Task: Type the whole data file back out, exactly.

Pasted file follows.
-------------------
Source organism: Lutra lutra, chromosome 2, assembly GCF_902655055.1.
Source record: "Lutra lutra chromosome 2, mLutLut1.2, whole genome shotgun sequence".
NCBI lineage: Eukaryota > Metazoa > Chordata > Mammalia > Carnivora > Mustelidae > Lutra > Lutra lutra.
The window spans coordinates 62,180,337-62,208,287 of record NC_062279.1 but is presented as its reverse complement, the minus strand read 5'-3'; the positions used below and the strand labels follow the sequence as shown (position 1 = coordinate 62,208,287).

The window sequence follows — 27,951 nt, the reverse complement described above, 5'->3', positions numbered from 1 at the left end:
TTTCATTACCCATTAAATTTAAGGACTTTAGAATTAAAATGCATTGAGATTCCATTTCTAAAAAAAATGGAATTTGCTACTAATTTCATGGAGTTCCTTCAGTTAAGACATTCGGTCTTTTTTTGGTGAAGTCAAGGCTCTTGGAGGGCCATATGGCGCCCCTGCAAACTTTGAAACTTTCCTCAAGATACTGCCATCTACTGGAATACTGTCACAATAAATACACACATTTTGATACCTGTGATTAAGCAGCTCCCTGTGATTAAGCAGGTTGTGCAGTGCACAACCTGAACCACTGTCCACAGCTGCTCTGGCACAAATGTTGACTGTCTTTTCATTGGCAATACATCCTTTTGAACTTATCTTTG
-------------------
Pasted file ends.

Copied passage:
Source organism: Lutra lutra, chromosome 2, assembly GCF_902655055.1.
Source record: "Lutra lutra chromosome 2, mLutLut1.2, whole genome shotgun sequence".
NCBI lineage: Eukaryota > Metazoa > Chordata > Mammalia > Carnivora > Mustelidae > Lutra > Lutra lutra.
The window spans coordinates 62,180,337-62,208,287 of record NC_062279.1 but is presented as its reverse complement, the minus strand read 5'-3'; the positions used below and the strand labels follow the sequence as shown (position 1 = coordinate 62,208,287).

The window sequence follows — 27,951 nt, the reverse complement described above, 5'->3', positions numbered from 1 at the left end:
TTTCATTACCCATTAAATTTAAGGACTTTAGAATTAAAATGCATTGAGATTCCATTTCTAAAAAAAATGGAATTTGCTACTAATTTCATGGAGTTCCTTCAGTTAAGACATTCGGTCTTTTTTTGGTGAAGTCAAGGCTCTTGGAGGGCCATATGGCGCCCCTGCAAACTTTGAAACTTTCCTCAAGATACTGCCATCTACTGGAATACTGTCACAATAAATACACACATTTTGATACCTGTGATTAAGCAGCTCCCTGTGATTAAGCAGGTTGTGCAGTGCACAACCTGAACCACTGTCCACAGCTGCTCTGGCACAAATGTTGACTGTCTTTTCATTGGCAATACATCCTTTTGAACTTATCTTTG